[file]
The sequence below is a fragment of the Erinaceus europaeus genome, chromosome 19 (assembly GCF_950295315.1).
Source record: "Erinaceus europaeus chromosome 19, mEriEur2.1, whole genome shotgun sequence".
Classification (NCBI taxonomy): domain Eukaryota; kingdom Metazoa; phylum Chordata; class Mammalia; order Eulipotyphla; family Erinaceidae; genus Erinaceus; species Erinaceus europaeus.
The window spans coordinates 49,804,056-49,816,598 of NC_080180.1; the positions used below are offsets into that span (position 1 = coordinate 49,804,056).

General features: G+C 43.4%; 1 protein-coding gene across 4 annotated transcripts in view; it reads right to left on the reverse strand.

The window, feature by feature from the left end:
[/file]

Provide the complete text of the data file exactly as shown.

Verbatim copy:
The sequence below is a fragment of the Erinaceus europaeus genome, chromosome 19 (assembly GCF_950295315.1).
Source record: "Erinaceus europaeus chromosome 19, mEriEur2.1, whole genome shotgun sequence".
Classification (NCBI taxonomy): domain Eukaryota; kingdom Metazoa; phylum Chordata; class Mammalia; order Eulipotyphla; family Erinaceidae; genus Erinaceus; species Erinaceus europaeus.
The window spans coordinates 49,804,056-49,816,598 of NC_080180.1; the positions used below are offsets into that span (position 1 = coordinate 49,804,056).

General features: G+C 43.4%; 1 protein-coding gene across 4 annotated transcripts in view; it reads right to left on the reverse strand.

The window, feature by feature from the left end: